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Roses are red, Violets are blue

22nd March 2024 @ 6:06am – by Adrian Leighton
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Roses are red, Violets are blue .... well some of them.

dog violet

I have been waiting with expectation to see the early violets make their appearance once again this year. Along side Snowdrops and Lesser Celandine, the Violets are a sign to me of the coming of Spring, and this week I was rewarded. My walk along the canal on a grey afternoon brought me to a spot that I had been watching with anticipation. It is always a surprise when what you have been expecting actually happens! Tucked down on a wooded bank among the detritus of last year's growth and a tangle of emerging plants were my little blue wonders. These were Early Dog Violets (Viola reichenbachiana), a variant of the Common Dog Violet (Viola riviniana) .It shows slightly earlier than the Common Dog Violet and is more delicate in appearance.

The name with the label "Dog" comes from the fact that unlike the Sweet Violet it does not have a scent. Humans do have a a peculiar propensity for derogatory labelling. Anyway the last laugh maybe on us as a dog is able to detect far more sensitively than our senses allow. Even if the flower does not tickle our nose, the plant does have a number of useful attributes. It contains Salicylic Acid which is a component of Aspirin and has been used for coughs and sore throats. It also contains antioxidant and antiseptic qualities. In the ecosystem it plays it part as providing a particular food for various early flying species of Fritillary Butterflies.


I did hint that not all Violets are blue and walking back, taking over from the Snowdrops, was a bank of white Sweet Violets (Viola odorata). These are a very sociable variety and are often found in patches. In human society this maybe explained by their sweet smell!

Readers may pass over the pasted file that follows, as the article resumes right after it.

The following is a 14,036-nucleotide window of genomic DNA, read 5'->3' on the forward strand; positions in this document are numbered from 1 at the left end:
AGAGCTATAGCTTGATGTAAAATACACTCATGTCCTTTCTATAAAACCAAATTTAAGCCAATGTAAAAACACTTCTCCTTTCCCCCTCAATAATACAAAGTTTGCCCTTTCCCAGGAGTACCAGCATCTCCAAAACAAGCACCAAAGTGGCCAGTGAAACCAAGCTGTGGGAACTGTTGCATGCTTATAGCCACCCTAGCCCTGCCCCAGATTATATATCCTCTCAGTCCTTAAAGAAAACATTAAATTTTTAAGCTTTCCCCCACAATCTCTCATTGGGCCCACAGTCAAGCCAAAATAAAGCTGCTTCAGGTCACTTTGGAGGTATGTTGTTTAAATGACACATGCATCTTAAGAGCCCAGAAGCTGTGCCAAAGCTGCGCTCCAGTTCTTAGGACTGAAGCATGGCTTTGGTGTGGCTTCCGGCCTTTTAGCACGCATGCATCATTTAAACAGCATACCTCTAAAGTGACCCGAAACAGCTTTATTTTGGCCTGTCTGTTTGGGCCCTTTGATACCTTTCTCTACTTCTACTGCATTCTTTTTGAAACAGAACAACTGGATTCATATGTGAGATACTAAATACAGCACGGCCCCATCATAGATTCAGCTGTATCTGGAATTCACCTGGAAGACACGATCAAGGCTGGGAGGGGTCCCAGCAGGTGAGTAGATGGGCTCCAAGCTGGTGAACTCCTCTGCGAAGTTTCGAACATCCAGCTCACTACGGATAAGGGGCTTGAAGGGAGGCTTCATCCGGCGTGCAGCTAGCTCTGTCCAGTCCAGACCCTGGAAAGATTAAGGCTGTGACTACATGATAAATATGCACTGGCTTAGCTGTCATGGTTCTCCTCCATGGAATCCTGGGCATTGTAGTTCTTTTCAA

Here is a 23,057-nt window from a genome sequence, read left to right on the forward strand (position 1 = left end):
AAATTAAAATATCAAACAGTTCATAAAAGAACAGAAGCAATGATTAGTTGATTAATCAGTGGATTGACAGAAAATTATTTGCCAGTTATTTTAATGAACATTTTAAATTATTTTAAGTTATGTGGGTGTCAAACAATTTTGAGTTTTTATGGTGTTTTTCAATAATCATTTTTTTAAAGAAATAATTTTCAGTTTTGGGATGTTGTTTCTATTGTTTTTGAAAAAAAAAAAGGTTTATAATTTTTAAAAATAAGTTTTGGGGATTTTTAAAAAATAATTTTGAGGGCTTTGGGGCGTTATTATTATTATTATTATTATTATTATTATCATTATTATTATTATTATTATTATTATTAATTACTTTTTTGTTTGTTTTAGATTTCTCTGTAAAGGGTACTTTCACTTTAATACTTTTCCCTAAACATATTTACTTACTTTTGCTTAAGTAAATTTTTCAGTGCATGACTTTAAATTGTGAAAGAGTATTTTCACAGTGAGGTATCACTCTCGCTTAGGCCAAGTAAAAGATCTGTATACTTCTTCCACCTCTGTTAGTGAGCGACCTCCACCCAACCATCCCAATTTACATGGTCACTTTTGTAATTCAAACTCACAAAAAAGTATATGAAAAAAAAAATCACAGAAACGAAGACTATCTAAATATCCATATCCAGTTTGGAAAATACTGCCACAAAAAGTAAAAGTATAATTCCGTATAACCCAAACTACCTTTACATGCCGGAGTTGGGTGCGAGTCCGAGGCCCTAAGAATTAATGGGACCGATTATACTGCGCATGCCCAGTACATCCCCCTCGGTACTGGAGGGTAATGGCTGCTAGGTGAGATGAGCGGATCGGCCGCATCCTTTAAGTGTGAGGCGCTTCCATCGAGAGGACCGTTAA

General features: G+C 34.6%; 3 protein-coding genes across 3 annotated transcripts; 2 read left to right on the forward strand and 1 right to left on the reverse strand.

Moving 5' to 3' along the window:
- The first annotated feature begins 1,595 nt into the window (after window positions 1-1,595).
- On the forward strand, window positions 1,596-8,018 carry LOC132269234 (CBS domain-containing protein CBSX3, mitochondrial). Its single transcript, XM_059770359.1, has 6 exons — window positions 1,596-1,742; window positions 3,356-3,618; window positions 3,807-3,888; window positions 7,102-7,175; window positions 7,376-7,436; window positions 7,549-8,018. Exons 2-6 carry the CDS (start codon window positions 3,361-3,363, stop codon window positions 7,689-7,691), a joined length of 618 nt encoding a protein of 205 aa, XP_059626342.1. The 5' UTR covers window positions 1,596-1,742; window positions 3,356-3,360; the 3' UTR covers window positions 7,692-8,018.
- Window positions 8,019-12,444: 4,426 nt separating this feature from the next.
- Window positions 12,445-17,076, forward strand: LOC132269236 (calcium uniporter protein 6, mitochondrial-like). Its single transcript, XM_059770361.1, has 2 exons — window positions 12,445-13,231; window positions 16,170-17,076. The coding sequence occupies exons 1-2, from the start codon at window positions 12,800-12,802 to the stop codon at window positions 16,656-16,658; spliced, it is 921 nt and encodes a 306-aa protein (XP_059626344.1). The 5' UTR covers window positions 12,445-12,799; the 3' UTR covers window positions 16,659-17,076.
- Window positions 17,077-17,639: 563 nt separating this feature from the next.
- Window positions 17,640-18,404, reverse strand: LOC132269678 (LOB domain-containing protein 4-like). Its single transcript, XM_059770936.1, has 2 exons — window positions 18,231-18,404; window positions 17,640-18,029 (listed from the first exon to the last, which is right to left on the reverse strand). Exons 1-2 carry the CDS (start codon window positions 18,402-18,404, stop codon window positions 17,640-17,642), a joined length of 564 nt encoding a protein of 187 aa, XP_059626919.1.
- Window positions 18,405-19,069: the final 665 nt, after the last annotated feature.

It does, however, raise the question, why do some flowers smell nice? In fact, all plants give off an odour, it is just that we cannot smell it. One purpose is to attract pollinators. But the other reason, believe or not, is to communicate with other plants. Recent research has shown that plants are actually quite chatty to each other. The language they use is chemical and the smell we pick up is of some of those chemicals. So what do they converse about – the weather? Possibly but certainly they share information about prevailing conditions especially attack from predators. These maybe bacterial or viral and also animal. Plants are able to produce protective chemicals like we might a vaccine. They are also able to warn, through chemical signals, neighbouring plants. If the attack is prolonged and this protective mechanism does take time to kick in, they can alter their genes so that subsequent offspring are protected.

The last 10 years has seen a huge leap in our understanding of plant life and the less obvious organisms around us, although we are only at the beginning of understanding. What it shows us is that we are surrounded by a conscious world although it may not follow the same pattern we are used to in human life. So there is more to the smell of a flower than what we may enjoy and appreciate.

So if you talk to the trees and they don't listen to you, perhaps you are using the wrong language, though your speech may set up vibrations in the air which they pick up. But no, its your smell they are "listening to" – now that's a thought!

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